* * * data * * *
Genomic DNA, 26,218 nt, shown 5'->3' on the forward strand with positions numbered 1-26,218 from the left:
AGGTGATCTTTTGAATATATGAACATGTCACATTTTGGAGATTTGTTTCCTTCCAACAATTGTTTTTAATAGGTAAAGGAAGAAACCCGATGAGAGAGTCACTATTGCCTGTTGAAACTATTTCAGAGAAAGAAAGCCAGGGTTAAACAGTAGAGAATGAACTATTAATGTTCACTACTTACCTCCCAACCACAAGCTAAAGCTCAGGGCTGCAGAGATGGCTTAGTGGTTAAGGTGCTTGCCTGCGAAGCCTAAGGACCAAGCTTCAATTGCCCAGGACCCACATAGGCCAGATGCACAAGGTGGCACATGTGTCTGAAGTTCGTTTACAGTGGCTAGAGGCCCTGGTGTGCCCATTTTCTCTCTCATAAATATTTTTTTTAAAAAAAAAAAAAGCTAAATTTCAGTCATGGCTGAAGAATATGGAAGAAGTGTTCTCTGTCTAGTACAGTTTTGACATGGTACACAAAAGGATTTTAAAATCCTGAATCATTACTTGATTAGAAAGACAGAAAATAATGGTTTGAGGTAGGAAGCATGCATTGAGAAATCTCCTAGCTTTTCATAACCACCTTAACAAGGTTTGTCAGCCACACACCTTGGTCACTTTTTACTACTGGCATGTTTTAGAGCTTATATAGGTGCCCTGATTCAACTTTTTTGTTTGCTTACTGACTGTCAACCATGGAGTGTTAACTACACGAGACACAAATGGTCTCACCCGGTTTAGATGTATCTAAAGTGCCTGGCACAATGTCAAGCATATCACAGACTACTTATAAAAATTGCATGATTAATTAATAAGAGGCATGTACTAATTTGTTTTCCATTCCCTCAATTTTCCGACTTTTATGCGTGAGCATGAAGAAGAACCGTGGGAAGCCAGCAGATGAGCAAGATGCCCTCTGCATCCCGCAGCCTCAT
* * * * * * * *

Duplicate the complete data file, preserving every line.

Genomic DNA, 26,218 nt, shown 5'->3' on the forward strand with positions numbered 1-26,218 from the left:
AGGTGATCTTTTGAATATATGAACATGTCACATTTTGGAGATTTGTTTCCTTCCAACAATTGTTTTTAATAGGTAAAGGAAGAAACCCGATGAGAGAGTCACTATTGCCTGTTGAAACTATTTCAGAGAAAGAAAGCCAGGGTTAAACAGTAGAGAATGAACTATTAATGTTCACTACTTACCTCCCAACCACAAGCTAAAGCTCAGGGCTGCAGAGATGGCTTAGTGGTTAAGGTGCTTGCCTGCGAAGCCTAAGGACCAAGCTTCAATTGCCCAGGACCCACATAGGCCAGATGCACAAGGTGGCACATGTGTCTGAAGTTCGTTTACAGTGGCTAGAGGCCCTGGTGTGCCCATTTTCTCTCTCATAAATATTTTTTTTAAAAAAAAAAAAAGCTAAATTTCAGTCATGGCTGAAGAATATGGAAGAAGTGTTCTCTGTCTAGTACAGTTTTGACATGGTACACAAAAGGATTTTAAAATCCTGAATCATTACTTGATTAGAAAGACAGAAAATAATGGTTTGAGGTAGGAAGCATGCATTGAGAAATCTCCTAGCTTTTCATAACCACCTTAACAAGGTTTGTCAGCCACACACCTTGGTCACTTTTTACTACTGGCATGTTTTAGAGCTTATATAGGTGCCCTGATTCAACTTTTTTGTTTGCTTACTGACTGTCAACCATGGAGTGTTAACTACACGAGACACAAATGGTCTCACCCGGTTTAGATGTATCTAAAGTGCCTGGCACAATGTCAAGCATATCACAGACTACTTATAAAAATTGCATGATTAATTAATAAGAGGCATGTACTAATTTGTTTTCCATTCCCTCAATTTTCCGACTTTTATGCGTGAGCATGAAGAAGAACCGTGGGAAGCCAGCAGATGAGCAAGATGCCCTCTGCATCCCGCAGCCTCAT